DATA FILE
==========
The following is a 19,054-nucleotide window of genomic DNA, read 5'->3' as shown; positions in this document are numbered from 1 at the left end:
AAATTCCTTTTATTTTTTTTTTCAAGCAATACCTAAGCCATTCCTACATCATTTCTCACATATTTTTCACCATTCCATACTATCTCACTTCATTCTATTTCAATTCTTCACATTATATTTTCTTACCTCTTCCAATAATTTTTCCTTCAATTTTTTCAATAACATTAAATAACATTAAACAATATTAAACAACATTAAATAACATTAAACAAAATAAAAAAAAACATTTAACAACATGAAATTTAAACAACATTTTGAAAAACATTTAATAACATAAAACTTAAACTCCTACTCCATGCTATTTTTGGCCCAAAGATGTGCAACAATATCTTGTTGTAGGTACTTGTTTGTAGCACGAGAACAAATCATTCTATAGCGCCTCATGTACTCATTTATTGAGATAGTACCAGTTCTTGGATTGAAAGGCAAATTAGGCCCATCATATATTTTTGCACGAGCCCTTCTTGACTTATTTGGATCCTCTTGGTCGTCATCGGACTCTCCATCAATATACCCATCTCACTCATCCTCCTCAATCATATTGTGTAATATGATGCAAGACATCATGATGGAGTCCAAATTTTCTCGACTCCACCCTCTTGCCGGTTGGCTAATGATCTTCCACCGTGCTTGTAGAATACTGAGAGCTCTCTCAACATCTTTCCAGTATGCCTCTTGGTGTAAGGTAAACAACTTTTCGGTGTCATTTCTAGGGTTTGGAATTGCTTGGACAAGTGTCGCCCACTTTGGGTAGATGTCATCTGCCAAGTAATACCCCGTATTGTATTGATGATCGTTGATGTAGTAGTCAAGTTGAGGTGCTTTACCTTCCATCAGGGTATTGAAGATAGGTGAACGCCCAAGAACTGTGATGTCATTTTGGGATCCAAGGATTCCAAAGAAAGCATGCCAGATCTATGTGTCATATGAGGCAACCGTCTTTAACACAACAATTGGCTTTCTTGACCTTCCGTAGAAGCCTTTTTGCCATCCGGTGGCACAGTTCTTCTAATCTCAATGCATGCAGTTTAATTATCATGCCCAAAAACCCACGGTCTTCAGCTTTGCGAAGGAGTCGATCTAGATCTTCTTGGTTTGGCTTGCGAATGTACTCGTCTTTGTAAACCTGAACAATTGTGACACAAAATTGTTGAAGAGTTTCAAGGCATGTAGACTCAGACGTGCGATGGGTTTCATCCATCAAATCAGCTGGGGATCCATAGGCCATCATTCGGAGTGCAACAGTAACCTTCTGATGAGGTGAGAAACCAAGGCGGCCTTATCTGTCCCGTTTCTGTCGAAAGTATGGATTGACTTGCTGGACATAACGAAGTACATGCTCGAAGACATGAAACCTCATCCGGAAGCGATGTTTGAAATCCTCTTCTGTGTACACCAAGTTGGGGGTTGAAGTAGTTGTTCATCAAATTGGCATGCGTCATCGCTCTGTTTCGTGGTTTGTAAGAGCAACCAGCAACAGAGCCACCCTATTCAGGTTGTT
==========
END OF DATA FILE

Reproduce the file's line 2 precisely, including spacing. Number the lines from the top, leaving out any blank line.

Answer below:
AAATTCCTTTTATTTTTTTTTTCAAGCAATACCTAAGCCATTCCTACATCATTTCTCACATATTTTTCACCATTCCATACTATCTCACTTCATTCTATTTCAATTCTTCACATTATATTTTCTTACCTCTTCCAATAATTTTTCCTTCAATTTTTTCAATAACATTAAATAACATTAAACAATATTAAACAACATTAAATAACATTAAACAAAATAAAAAAAAACATTTAACAACATGAAATTTAAACAACATTTTGAAAAACATTTAATAACATAAAACTTAAACTCCTACTCCATGCTATTTTTGGCCCAAAGATGTGCAACAATATCTTGTTGTAGGTACTTGTTTGTAGCACGAGAACAAATCATTCTATAGCGCCTCATGTACTCATTTATTGAGATAGTACCAGTTCTTGGATTGAAAGGCAAATTAGGCCCATCATATATTTTTGCACGAGCCCTTCTTGACTTATTTGGATCCTCTTGGTCGTCATCGGACTCTCCATCAATATACCCATCTCACTCATCCTCCTCAATCATATTGTGTAATATGATGCAAGACATCATGATGGAGTCCAAATTTTCTCGACTCCACCCTCTTGCCGGTTGGCTAATGATCTTCCACCGTGCTTGTAGAATACTGAGAGCTCTCTCAACATCTTTCCAGTATGCCTCTTGGTGTAAGGTAAACAACTTTTCGGTGTCATTTCTAGGGTTTGGAATTGCTTGGACAAGTGTCGCCCACTTTGGGTAGATGTCATCTGCCAAGTAATACCCCGTATTGTATTGATGATCGTTGATGTAGTAGTCAAGTTGAGGTGCTTTACCTTCCATCAGGGTATTGAAGATAGGTGAACGCCCAAGAACTGTGATGTCATTTTGGGATCCAAGGATTCCAAAGAAAGCATGCCAGATCTATGTGTCATATGAGGCAACCGTCTTTAACACAACAATTGGCTTTCTTGACCTTCCGTAGAAGCCTTTTTGCCATCCGGTGGCACAGTTCTTCTAATCTCAATGCATGCAGTTTAATTATCATGCCCAAAAACCCACGGTCTTCAGCTTTGCGAAGGAGTCGATCTAGATCTTCTTGGTTTGGCTTGCGAATGTACTCGTCTTTGTAAACCTGAACAATTGTGACACAAAATTGTTGAAGAGTTTCAAGGCATGTAGACTCAGACGTGCGATGGGTTTCATCCATCAAATCAGCTGGGGATCCATAGGCCATCATTCGGAGTGCAACAGTAACCTTCTGATGAGGTGAGAAACCAAGGCGGCCTTATCTGTCCCGTTTCTGTCGAAAGTATGGATTGACTTGCTGGACATAACGAAGTACATGCTCGAAGACATGAAACCTCATCCGGAAGCGATGTTTGAAATCCTCTTCTGTGTACACCAAGTTGGGGGTTGAAGTAGTTGTTCATCAAATTGGCATGCGTCATCGCTCTGTTTCGTGGTTTGTAAGAGCAACCAGCAACAGAGCCACCCTATTCAGGTTGTT